The conquest was neither ethnic cleansing nor genocide. God cared nothing about skin color or national origin. Aliens shared the same legal rights in the commonwealth as Jews (Lev. 19:34, Lev. 24:22, Deut. 10:18-19). Foreigners like Naomi and Rahab were welcome within their ranks.


God can do whatever HE wants


If you have read this article from the beginning, it must have by now become very clear to you that this was not just a whim or fancy If this were true, there would be no meaning in saying that God is just and righteous in how he treats us.  It wouldn’t allow us to predict anything whatsoever about what he would do.  Yet Abraham—our father in faith—pleads for Sodom and Gomorrah by asking: “Far be it from you to do such a thing–to kill the righteous with the wicked, treating the righteous and the wicked alike. Far be it from you! Will not the Judge of all the earth do right?” (Gen. 18:25).  God does not respond by saying “Whatever I do is just by definition”.  Rather, he grants Abraham’s requests, and goes beyond them to ensure that, in this case, the innocent are not punished alongside the guilty.  The fact that God is just implies that there are some things which he won’t do, because they are unfair. To quote the wellknown scholar and debater Dr.James White “Sovereign is who God is, not what God does”.

God has the authority to do anything, precisely because, since HE is perfectly good, HE never abuses this authority, but only does what is just and right.


Lastly, one of the questions which always used to haunt me is like the first three instances quoted in the beginning of this article, why didn’t God wipe out the Canaanites himself?


It certainly seems that if God does exist, and if He were to have morally sufficient reasons for decreeing the destruction of a group of people, then the means by which he carries it out would be somewhat inconsequential. Whether God chose famine, wild beasts, pestilence, or sword (Ezek. 14:12-23), if the authority to destroy is there, then the means of judgment is incidental. Thus, if it was right for God to command the conquest, it seems right for Israel to obey the command.

But was God right? I’ve already shown that if God needed morally sufficient reasons for killing the Canaanites, he had them in abundance. However, if God is God, does He even need to justify what He does with His creation who are nothing but a speck on a speck floating in a sunbeam (partly quoting Carl Sagan)?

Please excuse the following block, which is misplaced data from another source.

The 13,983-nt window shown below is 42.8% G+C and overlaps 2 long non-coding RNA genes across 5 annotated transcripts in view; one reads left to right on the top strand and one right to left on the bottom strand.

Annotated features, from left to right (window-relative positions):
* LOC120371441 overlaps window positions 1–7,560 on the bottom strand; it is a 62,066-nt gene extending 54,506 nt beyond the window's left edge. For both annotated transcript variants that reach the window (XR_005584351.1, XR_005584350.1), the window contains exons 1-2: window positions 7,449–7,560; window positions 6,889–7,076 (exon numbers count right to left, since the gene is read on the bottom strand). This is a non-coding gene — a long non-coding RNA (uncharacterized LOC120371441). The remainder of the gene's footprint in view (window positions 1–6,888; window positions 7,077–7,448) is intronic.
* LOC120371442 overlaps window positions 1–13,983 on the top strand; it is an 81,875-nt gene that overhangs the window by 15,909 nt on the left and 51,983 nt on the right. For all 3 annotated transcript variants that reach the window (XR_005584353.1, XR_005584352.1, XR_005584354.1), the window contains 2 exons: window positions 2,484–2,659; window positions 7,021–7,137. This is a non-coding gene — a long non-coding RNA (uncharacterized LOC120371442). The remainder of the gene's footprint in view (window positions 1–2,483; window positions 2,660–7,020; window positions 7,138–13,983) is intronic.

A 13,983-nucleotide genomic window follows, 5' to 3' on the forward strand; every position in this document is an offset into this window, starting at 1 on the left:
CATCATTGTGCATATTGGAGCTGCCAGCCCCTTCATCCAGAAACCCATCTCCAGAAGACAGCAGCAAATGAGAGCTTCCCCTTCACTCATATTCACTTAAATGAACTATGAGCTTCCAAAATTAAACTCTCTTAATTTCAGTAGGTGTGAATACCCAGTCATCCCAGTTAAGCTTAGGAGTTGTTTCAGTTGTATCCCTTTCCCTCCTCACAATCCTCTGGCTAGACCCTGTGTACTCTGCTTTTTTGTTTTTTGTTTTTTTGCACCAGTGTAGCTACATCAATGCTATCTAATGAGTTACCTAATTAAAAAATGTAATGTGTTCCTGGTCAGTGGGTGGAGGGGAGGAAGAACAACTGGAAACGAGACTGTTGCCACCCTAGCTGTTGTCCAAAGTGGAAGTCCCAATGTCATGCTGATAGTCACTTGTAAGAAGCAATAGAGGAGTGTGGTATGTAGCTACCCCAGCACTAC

There’s no question that God could’ve destroyed the Canaanites directly. Some of the methods by which God destroyed people directly in the Bible:

The ground swallowed them (Num 16:31-32)

  • Plague (Exodus 32 : 35)
  • Snakes (Num 21: 6)
  • Kill directly (Num 8:17)

But he chose not to do this to the Canaanites, in order to test the Israelites:

I will no longer drive out before them any of the nations that Joshua left when he died, in order to test Israel by them, whether they will take care to walk in the way of the LORD as their fathers did, or not.” So the LORD left those nations, not driving them out quickly, and he did not give them into the hand of Joshua.” (Jdg 2:21-23).

They failed the test too:

So the people of Israel lived among the Canaanites, the Hittites, the Amorites, the Perizzites, the Hivites, and the Jebusites. And their daughters they took to themselves for wives, and their own daughters they gave to their sons, and they served their gods. And the people of Israel did what was evil in the sight of the LORD. They forgot the LORD their God and served the Baals and the Asheroth. (Jdg 3:5-7).

Secondly, making the Israelites the instruments for His judgement on the Cananites, God also passed on a message to the Israelites as to what will be their outcome when they repeat the sins of the Cananites. They would have witnessed first-hand and therefore have no excuse. Israel’s response to Canaanite sin is a parable of how their own sinfulness empowered them to ape the sin of the Canaanites and thereby procure God’s judgment on them. For God does not show favoritism. Israel was warned not to let the Canaanites live in their land, but to completely destroy them (Exod. 23:33; Deut. 20:16–18), lest the Israelites learn the Canaanite ways (Exod. 34:15–16). If they did not destroy them, the land would “vomit” them out just as it had vomited out the Canaanites (Num. 33:56; Lev. 18:28; Deut 4:23–29, 8:19–20).